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Kids Who Become Exceptional Leaders Have Parents Who Teach Them 8 Things, According to Science

Source | LinkedIn : By Jeff Haden

It seems like all the extremely successful people I know — and just about all the great leaders I know — are exceptionally good at persuading other people to follow them.

(Maybe that’s why Mark Cuban says knowing how to sell is the one skill everyone needs to be successful.)

But being persuasive doesn’t mean you have to manipulate or pressure other people. At its best, persuasion is the ability to effectively describe the benefits and logic of an idea to gain agreement — and that means we all need to be more persuasive.

And that’s why the art of persuasion is critical in any business or career — and why successful people are extremely good at persuading others.

How can you reach your kids to become effective leaders?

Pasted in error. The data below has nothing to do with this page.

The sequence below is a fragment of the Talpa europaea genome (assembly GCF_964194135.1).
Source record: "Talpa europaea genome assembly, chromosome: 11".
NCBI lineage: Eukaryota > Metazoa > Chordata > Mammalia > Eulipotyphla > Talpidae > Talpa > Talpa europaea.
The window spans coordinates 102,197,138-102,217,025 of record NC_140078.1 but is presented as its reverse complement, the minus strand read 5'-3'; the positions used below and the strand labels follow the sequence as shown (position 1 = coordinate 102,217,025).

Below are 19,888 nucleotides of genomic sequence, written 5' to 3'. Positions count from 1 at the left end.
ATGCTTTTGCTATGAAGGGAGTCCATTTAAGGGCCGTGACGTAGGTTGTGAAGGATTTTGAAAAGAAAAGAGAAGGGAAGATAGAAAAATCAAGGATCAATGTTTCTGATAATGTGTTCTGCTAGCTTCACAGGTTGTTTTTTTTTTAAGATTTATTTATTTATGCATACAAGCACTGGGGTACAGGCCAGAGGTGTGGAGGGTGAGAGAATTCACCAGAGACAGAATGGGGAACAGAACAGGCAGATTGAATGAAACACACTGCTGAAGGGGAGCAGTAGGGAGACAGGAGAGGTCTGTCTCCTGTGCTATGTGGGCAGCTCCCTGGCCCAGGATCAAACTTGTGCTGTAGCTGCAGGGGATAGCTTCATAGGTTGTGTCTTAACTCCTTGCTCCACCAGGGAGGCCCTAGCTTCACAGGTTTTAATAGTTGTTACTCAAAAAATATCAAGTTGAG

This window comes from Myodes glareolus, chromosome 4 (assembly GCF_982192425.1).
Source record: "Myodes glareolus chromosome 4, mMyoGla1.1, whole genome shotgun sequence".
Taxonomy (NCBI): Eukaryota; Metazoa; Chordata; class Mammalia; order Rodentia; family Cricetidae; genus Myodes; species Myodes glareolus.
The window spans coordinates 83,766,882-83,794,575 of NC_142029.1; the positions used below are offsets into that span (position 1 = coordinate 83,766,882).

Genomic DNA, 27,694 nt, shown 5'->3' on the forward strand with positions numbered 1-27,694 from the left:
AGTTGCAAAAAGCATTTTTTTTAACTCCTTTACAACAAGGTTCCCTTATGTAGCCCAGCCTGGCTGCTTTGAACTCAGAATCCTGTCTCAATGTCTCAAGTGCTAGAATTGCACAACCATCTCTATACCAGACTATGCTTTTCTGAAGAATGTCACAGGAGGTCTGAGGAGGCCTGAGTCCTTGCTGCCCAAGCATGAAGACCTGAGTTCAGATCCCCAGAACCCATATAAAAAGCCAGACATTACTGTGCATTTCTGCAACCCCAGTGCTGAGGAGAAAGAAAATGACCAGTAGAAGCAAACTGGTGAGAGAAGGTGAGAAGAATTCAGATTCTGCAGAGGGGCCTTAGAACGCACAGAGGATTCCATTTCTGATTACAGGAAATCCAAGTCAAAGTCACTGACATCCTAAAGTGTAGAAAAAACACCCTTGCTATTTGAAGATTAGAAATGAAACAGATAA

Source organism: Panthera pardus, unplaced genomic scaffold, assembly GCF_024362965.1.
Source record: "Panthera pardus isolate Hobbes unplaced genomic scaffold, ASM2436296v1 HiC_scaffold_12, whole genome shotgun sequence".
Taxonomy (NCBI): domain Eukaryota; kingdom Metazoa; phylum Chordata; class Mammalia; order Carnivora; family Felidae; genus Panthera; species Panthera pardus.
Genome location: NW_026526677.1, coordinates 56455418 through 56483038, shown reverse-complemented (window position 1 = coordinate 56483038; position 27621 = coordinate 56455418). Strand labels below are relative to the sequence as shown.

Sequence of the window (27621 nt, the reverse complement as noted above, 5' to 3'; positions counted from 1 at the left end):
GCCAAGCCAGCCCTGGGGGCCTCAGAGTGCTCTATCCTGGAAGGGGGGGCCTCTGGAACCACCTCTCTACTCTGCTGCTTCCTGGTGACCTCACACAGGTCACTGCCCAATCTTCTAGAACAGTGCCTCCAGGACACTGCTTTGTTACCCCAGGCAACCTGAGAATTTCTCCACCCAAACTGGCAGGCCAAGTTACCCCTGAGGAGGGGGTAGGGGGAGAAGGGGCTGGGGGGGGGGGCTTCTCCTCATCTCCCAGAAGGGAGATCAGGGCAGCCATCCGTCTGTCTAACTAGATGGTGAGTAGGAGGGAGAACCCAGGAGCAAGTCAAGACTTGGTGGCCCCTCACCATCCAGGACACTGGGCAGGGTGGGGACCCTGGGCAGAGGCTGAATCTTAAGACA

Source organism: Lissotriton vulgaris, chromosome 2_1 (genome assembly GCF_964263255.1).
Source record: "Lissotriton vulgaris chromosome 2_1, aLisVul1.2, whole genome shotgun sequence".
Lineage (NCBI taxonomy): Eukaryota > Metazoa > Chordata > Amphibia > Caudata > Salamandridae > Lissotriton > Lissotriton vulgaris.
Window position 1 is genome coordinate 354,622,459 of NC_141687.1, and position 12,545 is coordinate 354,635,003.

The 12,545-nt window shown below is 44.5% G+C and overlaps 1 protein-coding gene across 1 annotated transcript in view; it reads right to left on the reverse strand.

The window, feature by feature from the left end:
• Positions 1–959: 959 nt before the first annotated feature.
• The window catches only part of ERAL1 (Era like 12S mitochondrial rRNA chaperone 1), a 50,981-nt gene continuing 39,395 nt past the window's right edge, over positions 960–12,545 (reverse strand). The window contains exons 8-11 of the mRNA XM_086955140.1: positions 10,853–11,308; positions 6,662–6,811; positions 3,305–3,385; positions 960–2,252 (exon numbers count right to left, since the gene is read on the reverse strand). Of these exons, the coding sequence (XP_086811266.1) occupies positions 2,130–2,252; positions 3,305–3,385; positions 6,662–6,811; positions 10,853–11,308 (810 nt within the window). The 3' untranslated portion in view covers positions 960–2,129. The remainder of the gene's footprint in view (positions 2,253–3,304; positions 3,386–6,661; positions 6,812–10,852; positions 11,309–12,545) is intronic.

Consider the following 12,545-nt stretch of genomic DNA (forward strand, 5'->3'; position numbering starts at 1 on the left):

1. Teach them to start with small “wins.”

Research shows that gaining agreement has an enduring effect, even if only over the short term.

So teach your kids to focus not on jumping right to the end of their arguments but to start with statements or premises they know their audience will agree with. Build a foundation for further agreement.

Remember, a body in motion tends to remain in motion, and that also applies to a head nodding in agreement.

2. Teach them not to be afraid to take strong stands.

You would assume data and reasoning always win the day, right? Nope. Research shows humans prefer cockiness to expertise. We naturally assume confidence equates with skill.

Even the most skeptical people tend to be at least partly persuaded by a confident speaker. In fact, we prefer advice from a confident source, even to the point that we will forgive a poor track record.

So teach your kids to be bold. Teach them to stop saying “I think” or “I believe.” Teach them to stop adding qualifiers to their speech. Tell them, “If you think something will work, just say it will work. If you believe something will work, just say it will work.”

Teach your kids to stand behind their opinions — even if they are just opinions — and to let their enthusiasm show. People will naturally gravitate to their side.

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